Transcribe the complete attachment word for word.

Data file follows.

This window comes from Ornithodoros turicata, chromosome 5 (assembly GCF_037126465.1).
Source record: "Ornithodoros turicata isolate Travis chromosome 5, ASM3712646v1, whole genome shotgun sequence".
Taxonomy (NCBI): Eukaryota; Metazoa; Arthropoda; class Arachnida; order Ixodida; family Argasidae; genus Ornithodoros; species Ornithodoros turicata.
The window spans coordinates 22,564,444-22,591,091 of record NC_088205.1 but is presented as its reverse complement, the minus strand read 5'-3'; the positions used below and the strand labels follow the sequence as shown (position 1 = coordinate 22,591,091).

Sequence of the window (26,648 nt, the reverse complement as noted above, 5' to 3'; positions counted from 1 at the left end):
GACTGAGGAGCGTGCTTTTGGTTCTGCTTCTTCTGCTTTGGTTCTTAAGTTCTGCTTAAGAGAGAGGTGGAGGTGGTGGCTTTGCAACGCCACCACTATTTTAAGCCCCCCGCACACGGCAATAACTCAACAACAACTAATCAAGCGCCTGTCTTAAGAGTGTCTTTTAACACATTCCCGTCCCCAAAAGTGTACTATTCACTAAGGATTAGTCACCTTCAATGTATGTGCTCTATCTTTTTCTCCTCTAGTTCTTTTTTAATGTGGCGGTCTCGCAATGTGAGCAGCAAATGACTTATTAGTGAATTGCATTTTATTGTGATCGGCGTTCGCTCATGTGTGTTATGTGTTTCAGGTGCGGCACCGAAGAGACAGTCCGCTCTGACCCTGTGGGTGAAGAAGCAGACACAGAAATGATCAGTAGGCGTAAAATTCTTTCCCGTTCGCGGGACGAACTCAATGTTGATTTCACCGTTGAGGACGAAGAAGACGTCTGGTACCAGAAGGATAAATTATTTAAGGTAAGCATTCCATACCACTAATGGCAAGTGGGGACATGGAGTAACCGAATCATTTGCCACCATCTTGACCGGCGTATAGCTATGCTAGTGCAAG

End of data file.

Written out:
This window comes from Ornithodoros turicata, chromosome 5 (assembly GCF_037126465.1).
Source record: "Ornithodoros turicata isolate Travis chromosome 5, ASM3712646v1, whole genome shotgun sequence".
Taxonomy (NCBI): Eukaryota; Metazoa; Arthropoda; class Arachnida; order Ixodida; family Argasidae; genus Ornithodoros; species Ornithodoros turicata.
The window spans coordinates 22,564,444-22,591,091 of record NC_088205.1 but is presented as its reverse complement, the minus strand read 5'-3'; the positions used below and the strand labels follow the sequence as shown (position 1 = coordinate 22,591,091).

Sequence of the window (26,648 nt, the reverse complement as noted above, 5' to 3'; positions counted from 1 at the left end):
GACTGAGGAGCGTGCTTTTGGTTCTGCTTCTTCTGCTTTGGTTCTTAAGTTCTGCTTAAGAGAGAGGTGGAGGTGGTGGCTTTGCAACGCCACCACTATTTTAAGCCCCCCGCACACGGCAATAACTCAACAACAACTAATCAAGCGCCTGTCTTAAGAGTGTCTTTTAACACATTCCCGTCCCCAAAAGTGTACTATTCACTAAGGATTAGTCACCTTCAATGTATGTGCTCTATCTTTTTCTCCTCTAGTTCTTTTTTAATGTGGCGGTCTCGCAATGTGAGCAGCAAATGACTTATTAGTGAATTGCATTTTATTGTGATCGGCGTTCGCTCATGTGTGTTATGTGTTTCAGGTGCGGCACCGAAGAGACAGTCCGCTCTGACCCTGTGGGTGAAGAAGCAGACACAGAAATGATCAGTAGGCGTAAAATTCTTTCCCGTTCGCGGGACGAACTCAATGTTGATTTCACCGTTGAGGACGAAGAAGACGTCTGGTACCAGAAGGATAAATTATTTAAGGTAAGCATTCCATACCACTAATGGCAAGTGGGGACATGGAGTAACCGAATCATTTGCCACCATCTTGACCGGCGTATAGCTATGCTAGTGCAAG